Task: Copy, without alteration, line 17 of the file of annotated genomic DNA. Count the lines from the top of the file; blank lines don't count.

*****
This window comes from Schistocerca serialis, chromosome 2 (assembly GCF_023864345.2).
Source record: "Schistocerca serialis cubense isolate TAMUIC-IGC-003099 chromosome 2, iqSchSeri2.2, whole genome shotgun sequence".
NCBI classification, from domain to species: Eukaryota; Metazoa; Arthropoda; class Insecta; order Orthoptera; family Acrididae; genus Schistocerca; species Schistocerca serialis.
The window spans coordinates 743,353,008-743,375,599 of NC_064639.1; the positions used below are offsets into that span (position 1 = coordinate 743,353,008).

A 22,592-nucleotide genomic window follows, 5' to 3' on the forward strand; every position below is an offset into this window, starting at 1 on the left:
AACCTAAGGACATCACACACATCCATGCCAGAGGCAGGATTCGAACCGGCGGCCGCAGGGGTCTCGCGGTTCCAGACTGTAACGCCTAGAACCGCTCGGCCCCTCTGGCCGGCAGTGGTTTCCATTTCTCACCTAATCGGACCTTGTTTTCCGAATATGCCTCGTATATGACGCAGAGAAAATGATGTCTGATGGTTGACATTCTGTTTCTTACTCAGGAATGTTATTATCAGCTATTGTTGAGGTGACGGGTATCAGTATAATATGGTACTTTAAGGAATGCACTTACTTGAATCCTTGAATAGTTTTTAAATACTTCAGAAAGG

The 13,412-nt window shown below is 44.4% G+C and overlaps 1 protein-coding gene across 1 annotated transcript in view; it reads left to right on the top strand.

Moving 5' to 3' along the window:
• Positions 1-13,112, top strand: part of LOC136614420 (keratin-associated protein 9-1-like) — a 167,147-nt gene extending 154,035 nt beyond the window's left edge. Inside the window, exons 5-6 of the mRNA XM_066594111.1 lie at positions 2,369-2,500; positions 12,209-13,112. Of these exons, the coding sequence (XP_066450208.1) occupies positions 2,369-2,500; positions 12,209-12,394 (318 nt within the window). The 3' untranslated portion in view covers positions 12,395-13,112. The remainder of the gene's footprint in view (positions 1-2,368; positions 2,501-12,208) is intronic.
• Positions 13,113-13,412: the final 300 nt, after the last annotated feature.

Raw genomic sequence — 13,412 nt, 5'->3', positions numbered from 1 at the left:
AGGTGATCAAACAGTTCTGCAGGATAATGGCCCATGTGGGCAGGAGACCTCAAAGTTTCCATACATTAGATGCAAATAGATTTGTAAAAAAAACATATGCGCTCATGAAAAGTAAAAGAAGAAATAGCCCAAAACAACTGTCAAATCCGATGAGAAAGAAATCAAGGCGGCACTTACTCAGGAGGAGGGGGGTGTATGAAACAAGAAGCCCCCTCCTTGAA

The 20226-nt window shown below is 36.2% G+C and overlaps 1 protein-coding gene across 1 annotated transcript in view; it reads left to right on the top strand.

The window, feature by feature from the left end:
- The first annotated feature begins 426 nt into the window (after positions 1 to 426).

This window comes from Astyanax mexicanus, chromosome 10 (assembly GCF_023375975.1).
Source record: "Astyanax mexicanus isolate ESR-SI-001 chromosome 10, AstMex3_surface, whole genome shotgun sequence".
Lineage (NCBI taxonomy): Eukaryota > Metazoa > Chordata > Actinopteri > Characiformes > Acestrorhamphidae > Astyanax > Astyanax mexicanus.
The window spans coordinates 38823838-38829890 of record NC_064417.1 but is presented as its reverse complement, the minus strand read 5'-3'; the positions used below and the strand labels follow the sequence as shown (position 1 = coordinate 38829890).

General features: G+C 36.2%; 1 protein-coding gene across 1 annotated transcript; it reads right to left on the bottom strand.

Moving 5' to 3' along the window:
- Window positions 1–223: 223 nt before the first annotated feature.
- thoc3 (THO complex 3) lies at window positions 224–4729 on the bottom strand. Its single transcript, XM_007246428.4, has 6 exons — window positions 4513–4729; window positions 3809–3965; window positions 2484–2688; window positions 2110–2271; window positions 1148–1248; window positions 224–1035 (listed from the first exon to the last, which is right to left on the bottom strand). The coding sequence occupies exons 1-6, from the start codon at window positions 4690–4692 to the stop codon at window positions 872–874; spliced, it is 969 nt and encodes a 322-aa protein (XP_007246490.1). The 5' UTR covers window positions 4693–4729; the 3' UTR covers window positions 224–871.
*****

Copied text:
Source record: "Astyanax mexicanus isolate ESR-SI-001 chromosome 10, AstMex3_surface, whole genome shotgun sequence".